In a time when gender is fluid and parents are less inclined to gender stereotype their kids, unisex baby names are just practical and amongst the most popular names.
Plus it makes sense for couples determined not to discover the sex of their baby until they are born.
And then there are all of the famous people who have them…
You just never know how the name you choose for your baby is going to effect their future…
Unisex names that make an appearance on the top 100 most popular baby names for 2016 list for boys and girls:
Originally a boy’s name, Logan is now featured on both sides of the baby name book and has become popular for girls. Logan is thought to have been a Scottish name but it is believed Clan Logan, as they were known, split and some travelled to Ireland. The Celtic name means “little hollow” and it is claimed people named Logan are trustworthy and loyal.
Another Irish name, Riley is equally popular for both genders however has fallen victim to multiple spelling options including Rylee, Reilly and Ryleigh. These options are definitely better than the original spelling – Raghallach. The name Riley made the Cosmopolitan “Super-Cool Unisex Baby Names” list for 2016 and means “valiant” which signifies courage and determination.
An Old English name, Ryder literally means “one who rides” and seeing as girls are just as capable of riding as boys, it is a perfect unisex name. Still the controversy continues over it’s use as a girl’s name due to the obvious gag, “Ride Her” but kids will think of a way to tease regardless of a name so if you love it, go for it. Kate Hudson has a son called Ryder.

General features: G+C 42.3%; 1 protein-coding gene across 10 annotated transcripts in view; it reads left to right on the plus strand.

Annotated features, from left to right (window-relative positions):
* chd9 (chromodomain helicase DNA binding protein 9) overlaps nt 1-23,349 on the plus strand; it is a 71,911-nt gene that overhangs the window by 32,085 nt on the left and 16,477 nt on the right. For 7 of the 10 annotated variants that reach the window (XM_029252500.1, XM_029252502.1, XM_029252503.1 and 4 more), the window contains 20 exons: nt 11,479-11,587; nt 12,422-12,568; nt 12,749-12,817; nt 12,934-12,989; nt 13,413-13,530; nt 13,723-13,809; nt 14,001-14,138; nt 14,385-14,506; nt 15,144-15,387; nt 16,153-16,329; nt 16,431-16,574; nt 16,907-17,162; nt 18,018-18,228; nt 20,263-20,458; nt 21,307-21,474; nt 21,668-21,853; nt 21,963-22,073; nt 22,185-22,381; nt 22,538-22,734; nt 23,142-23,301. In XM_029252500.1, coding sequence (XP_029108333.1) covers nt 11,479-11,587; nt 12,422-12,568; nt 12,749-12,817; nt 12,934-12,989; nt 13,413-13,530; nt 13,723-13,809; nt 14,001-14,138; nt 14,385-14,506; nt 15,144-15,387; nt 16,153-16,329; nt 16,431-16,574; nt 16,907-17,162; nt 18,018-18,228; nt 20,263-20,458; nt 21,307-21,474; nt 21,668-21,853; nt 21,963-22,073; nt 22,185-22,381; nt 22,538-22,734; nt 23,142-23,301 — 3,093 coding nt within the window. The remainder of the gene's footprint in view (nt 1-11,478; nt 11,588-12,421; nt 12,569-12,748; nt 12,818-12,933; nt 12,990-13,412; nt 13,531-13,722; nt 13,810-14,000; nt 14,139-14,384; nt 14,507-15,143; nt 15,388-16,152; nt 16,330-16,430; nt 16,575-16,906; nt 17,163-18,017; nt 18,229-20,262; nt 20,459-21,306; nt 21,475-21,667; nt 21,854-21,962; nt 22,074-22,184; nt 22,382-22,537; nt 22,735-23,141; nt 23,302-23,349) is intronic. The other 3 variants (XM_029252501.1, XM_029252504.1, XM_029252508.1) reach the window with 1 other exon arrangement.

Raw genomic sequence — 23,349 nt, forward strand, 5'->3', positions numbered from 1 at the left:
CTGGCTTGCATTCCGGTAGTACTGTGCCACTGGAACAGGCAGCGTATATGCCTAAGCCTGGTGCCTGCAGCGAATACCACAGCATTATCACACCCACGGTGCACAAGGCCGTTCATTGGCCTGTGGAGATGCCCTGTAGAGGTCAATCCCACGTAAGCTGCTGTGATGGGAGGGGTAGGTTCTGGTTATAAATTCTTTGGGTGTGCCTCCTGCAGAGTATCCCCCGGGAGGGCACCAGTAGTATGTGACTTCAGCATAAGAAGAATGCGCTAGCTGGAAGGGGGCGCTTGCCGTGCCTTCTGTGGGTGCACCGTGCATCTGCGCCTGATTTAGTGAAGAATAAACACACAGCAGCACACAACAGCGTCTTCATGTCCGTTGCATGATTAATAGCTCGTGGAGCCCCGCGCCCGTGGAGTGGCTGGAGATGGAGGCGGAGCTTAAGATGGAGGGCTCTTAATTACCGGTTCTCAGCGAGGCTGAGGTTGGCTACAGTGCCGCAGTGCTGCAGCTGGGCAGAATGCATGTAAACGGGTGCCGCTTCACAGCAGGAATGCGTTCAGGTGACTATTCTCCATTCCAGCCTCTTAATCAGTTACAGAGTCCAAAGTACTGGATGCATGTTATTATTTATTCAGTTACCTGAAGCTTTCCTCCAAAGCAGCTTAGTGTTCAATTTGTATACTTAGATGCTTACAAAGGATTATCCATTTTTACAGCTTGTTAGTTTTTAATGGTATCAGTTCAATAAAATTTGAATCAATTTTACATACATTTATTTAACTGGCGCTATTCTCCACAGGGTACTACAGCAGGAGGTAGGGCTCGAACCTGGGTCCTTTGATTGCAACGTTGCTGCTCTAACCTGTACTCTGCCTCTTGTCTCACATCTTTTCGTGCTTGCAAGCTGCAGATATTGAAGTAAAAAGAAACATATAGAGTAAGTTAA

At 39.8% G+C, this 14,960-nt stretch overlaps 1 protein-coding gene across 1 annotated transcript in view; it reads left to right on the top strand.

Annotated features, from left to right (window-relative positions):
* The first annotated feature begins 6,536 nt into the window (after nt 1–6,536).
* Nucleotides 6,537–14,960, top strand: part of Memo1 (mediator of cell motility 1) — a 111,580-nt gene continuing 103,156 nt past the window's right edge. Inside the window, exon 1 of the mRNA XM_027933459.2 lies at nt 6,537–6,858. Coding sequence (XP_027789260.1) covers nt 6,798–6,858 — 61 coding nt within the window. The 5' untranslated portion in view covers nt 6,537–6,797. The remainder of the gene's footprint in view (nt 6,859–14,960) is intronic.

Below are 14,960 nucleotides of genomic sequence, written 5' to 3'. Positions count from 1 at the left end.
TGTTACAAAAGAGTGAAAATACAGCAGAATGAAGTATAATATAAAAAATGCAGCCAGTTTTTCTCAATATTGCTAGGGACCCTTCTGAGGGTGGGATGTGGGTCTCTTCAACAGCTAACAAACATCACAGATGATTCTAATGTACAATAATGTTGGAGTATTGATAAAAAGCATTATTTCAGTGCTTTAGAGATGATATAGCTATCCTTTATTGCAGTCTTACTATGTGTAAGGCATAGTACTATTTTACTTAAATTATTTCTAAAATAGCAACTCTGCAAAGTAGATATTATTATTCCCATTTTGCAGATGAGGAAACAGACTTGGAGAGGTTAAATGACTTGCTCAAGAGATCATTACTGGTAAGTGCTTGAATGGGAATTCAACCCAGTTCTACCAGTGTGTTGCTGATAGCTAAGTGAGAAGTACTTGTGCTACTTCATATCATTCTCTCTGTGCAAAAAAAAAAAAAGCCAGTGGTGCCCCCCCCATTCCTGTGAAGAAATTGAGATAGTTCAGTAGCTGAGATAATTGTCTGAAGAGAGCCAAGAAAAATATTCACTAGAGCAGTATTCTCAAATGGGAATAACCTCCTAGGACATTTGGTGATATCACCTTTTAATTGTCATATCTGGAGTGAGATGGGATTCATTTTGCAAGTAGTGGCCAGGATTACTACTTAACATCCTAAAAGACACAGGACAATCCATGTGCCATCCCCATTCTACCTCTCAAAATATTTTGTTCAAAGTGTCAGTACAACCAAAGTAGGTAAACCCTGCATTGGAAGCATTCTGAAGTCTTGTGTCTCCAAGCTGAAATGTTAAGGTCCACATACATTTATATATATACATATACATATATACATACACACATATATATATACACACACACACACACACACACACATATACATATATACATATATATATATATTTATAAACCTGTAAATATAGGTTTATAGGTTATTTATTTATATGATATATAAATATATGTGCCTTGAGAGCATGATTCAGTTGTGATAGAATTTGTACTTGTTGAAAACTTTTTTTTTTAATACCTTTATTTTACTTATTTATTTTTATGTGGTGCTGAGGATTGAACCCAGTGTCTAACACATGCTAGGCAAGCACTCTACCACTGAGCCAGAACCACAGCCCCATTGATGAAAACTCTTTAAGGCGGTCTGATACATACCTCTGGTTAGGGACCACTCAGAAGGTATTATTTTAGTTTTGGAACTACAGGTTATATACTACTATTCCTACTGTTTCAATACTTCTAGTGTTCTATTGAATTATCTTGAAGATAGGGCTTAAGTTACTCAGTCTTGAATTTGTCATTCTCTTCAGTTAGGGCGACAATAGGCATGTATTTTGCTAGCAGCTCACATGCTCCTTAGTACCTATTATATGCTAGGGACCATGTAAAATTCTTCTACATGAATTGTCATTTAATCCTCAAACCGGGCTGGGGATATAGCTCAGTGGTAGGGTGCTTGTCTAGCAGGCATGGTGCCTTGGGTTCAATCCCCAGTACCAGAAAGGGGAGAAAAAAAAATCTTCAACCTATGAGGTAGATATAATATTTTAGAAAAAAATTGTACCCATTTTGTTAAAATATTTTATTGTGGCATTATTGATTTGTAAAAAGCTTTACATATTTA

Toby is the most adorable name for a boy or a girl, or a puppy for that matter and hardly anyone realises it has religious meaning. Toby is taken from the name Tobias which means “God is good”. A popular boys’ name even in the 80s, Toby is turning out to be a classic and much more popular than its root name Tobias.
This name started out as a French surname and then began to be used as a first name for boys and girls, although for girls it is often spelled Darcey. It is also thought to be of English origin – Fitzwilliam Darcy in Jane Austin’s Pride and Prejudice – and is still a regular feature on most popular lists.